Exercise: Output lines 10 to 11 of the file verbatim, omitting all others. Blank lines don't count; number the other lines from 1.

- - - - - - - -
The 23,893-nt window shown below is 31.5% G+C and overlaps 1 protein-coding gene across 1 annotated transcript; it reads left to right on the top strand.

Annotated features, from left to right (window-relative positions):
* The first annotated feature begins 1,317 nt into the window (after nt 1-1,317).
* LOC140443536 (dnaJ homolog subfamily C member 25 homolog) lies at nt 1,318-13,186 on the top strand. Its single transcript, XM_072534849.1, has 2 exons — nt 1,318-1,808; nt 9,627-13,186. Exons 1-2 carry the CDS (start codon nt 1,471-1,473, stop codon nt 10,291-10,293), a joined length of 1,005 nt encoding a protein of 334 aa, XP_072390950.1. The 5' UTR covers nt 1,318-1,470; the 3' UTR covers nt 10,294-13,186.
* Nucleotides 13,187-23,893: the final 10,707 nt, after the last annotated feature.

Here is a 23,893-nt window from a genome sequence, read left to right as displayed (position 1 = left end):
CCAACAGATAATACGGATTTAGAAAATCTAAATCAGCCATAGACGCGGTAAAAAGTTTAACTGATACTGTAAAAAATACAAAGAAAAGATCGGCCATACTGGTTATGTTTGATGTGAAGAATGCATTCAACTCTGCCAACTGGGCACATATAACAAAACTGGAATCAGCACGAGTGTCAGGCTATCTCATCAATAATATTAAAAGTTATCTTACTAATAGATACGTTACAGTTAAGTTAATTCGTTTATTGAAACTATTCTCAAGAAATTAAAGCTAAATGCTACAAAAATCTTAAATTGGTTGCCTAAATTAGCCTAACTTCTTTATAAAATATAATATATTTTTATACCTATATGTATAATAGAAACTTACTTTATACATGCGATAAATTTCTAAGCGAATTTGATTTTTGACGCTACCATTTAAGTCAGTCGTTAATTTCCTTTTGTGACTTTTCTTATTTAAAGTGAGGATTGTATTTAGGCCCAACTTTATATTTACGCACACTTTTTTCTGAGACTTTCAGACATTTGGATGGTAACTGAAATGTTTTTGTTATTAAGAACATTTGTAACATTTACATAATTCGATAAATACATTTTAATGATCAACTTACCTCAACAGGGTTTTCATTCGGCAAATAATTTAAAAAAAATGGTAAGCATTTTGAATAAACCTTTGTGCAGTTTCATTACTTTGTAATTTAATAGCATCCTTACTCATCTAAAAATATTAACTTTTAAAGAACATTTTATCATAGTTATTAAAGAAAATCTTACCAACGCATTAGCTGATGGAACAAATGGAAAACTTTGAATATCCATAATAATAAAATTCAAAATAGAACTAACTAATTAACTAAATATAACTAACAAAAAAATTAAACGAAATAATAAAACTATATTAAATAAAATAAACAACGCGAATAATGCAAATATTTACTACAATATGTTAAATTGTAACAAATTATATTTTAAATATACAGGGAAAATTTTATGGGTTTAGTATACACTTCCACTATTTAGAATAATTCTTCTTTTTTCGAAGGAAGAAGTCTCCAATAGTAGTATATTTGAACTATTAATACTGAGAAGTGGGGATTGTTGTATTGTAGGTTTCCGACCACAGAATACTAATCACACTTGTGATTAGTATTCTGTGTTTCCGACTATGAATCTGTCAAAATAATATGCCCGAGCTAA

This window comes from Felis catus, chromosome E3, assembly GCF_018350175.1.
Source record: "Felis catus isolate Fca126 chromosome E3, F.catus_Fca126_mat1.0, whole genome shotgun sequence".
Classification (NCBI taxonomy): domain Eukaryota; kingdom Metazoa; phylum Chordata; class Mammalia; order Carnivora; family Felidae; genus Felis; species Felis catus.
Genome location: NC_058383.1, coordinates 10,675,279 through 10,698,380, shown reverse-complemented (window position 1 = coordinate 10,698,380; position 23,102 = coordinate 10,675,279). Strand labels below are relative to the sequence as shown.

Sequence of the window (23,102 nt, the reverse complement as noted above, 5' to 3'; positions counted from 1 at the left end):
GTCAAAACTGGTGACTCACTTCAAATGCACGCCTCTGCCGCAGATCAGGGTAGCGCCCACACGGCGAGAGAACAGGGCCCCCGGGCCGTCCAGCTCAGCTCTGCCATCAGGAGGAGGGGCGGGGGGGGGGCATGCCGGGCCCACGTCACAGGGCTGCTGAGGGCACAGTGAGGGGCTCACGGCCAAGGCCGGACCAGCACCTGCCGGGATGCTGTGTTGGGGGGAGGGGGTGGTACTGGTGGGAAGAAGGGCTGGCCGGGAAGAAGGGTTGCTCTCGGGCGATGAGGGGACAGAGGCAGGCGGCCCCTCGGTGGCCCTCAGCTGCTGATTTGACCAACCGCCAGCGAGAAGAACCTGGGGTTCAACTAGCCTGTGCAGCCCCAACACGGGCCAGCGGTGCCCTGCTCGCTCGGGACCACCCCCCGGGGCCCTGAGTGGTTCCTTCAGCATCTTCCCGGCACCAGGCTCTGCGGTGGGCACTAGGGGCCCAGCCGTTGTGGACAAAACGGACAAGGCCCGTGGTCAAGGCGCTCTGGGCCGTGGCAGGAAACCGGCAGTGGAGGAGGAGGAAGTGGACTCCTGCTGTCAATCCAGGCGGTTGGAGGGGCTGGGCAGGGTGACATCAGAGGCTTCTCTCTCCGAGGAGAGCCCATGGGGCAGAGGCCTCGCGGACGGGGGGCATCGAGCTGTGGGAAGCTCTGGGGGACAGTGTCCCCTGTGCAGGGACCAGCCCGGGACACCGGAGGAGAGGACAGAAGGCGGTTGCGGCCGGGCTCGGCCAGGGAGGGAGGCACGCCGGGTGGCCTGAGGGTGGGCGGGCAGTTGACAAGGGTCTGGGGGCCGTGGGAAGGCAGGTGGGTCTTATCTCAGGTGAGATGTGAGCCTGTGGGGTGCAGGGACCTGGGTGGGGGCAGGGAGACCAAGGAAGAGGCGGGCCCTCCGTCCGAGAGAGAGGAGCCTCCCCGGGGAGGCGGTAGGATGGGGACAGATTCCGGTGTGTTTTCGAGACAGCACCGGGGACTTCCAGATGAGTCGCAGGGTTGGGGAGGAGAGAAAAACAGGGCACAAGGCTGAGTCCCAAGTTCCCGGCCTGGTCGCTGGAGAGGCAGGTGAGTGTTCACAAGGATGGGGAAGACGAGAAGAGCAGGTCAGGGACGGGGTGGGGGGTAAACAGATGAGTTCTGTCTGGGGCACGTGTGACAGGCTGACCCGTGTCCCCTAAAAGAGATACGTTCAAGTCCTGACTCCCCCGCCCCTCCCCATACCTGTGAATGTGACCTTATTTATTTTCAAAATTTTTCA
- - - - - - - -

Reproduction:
Classification (NCBI taxonomy): domain Eukaryota; kingdom Metazoa; phylum Chordata; class Mammalia; order Carnivora; family Felidae; genus Felis; species Felis catus.
Genome location: NC_058383.1, coordinates 10,675,279 through 10,698,380, shown reverse-complemented (window position 1 = coordinate 10,698,380; position 23,102 = coordinate 10,675,279). Strand labels below are relative to the sequence as shown.